Rising price targets on Wall Street pushed fuel cell stock Plug Power (NASDAQ:PLUG) higher in Thursday morning trading (up 3.5% as of 10:30 a.m. EST). Shares of rival fuel cell company FuelCell Energy (NASDAQ:FCEL) are coming along for the ride -- up 7.5%.
Plug Power stock has been the busier beaver this week. In rapid succession, Plug has:
- Preannounced a sales beat for fiscal 2020, while simultaneously raising guidance for 2021 sales ($475 million) and 2024 sales as well ($1.7 billion); then
- Capitalized on that headline by announcing a sale of $1.8 billion worth of new stock (at a significant discount to its then-current share price); and
- In response to the above, received price target hikes from analysts at B. Riley Securities, Craig-Hallum, JP Morgan, and Truist, who now value Plug stock at anywhere from $70 to $88 a share.
(Plug Power stock currently sells for less than $67, so the analysts are predicting a sizable run-up in price).
For its part, FuelCell Energy reported a big increase in Q4 sales (up 54% year over year) last week, and received a price target hike in reward (from Canaccord Genuity). Validating that decision, FuelCell CEO Jason Few disclosed to the SEC on Tuesday that he has personally invested nearly $200,000 in FuelCell stock at a share price of just under $18 -- even more than Canaccord says the stock is worth.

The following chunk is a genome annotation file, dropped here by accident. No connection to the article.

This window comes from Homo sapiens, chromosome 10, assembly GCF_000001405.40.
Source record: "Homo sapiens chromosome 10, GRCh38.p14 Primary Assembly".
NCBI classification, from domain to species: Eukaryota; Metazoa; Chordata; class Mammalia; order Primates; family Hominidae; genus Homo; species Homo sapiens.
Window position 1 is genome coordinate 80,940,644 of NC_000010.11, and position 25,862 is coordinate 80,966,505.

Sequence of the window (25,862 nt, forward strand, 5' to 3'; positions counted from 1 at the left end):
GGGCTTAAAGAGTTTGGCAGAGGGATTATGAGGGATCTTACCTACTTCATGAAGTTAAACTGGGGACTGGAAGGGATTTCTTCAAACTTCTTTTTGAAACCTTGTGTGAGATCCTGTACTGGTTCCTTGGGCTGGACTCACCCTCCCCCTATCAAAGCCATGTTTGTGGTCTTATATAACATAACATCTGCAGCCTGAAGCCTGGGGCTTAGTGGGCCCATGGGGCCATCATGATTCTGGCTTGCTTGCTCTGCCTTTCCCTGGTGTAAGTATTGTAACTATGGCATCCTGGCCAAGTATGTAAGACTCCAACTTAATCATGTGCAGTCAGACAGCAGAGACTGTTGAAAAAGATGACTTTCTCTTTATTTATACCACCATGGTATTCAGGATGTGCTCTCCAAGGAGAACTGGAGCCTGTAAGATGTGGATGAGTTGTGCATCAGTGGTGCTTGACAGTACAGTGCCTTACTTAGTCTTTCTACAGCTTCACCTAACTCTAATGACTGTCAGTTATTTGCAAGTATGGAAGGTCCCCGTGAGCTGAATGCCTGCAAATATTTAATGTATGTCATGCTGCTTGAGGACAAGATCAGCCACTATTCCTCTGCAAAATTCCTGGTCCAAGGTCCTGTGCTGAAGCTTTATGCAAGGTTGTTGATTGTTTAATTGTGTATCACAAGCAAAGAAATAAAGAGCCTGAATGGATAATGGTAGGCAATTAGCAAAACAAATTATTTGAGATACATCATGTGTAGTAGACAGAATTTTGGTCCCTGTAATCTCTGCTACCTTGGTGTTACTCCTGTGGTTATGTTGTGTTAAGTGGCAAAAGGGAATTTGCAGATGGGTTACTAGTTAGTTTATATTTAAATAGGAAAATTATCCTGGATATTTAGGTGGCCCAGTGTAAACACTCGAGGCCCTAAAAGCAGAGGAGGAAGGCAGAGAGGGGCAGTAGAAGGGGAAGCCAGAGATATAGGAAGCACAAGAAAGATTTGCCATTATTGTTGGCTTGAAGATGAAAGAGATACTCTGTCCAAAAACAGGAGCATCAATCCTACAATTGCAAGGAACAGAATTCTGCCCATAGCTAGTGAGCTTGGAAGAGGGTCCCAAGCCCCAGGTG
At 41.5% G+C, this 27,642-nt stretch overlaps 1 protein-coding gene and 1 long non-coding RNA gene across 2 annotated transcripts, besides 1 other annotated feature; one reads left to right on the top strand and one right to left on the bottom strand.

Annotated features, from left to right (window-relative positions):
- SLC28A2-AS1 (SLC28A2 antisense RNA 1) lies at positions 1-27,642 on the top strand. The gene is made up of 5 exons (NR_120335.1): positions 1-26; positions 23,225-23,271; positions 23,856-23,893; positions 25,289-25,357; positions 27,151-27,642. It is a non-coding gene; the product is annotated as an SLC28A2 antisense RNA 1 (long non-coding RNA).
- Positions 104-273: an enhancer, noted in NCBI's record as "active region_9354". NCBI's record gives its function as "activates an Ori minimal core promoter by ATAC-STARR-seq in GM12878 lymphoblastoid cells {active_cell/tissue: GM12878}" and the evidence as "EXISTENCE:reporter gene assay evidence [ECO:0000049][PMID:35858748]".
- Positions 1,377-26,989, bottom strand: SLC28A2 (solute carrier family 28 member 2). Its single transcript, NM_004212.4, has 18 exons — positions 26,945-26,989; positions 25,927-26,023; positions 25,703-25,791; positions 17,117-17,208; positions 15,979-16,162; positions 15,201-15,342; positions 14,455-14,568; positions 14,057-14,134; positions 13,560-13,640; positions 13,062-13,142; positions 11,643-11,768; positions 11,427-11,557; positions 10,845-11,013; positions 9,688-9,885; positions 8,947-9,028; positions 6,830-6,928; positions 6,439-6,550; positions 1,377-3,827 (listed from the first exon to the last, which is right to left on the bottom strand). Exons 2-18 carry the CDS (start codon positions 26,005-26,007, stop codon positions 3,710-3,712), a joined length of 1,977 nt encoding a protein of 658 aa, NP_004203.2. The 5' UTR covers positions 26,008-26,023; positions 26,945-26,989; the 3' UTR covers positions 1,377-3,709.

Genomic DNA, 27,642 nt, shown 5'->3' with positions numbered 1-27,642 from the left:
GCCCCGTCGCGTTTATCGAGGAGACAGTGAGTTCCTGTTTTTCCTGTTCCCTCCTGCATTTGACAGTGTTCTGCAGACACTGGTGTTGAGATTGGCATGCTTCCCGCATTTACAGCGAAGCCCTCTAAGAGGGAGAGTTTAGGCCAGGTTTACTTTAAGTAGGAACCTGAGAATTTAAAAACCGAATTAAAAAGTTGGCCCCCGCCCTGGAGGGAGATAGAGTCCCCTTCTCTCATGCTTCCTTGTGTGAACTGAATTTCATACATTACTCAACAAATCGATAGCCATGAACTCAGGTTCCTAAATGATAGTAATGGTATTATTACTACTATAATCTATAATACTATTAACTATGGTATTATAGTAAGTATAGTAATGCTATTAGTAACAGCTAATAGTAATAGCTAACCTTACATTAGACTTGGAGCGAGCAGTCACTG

Although briefly shaken by the news that Plug Power was selling shares and diluting shareholders, fuel cell investors appear to have recovered from their shock today and are bidding shares of both Plug and FuelCell right back up.
Although I personally believe both stocks to be dramatically overpriced, I can't completely fault the logic of the folks who are buying today -- and buying Plug Power stock in particular. Plug Power's sale of $1.8 billion in new stock will give the company something on the order of $2.6 billion in the bank, enough cash to fund its big bet on a hydrogen economy for more than a decade at current rates of cash burn, and by far the biggest cash war chest of any fuel cell company.
FuelCell Energy, in contrast, still looks to me to have the weakest balance sheet of any publicly traded fuel cell enterprise. Unless it, too, has a big share issuance in the offing, I honestly don't see why investors would prefer it over Plug.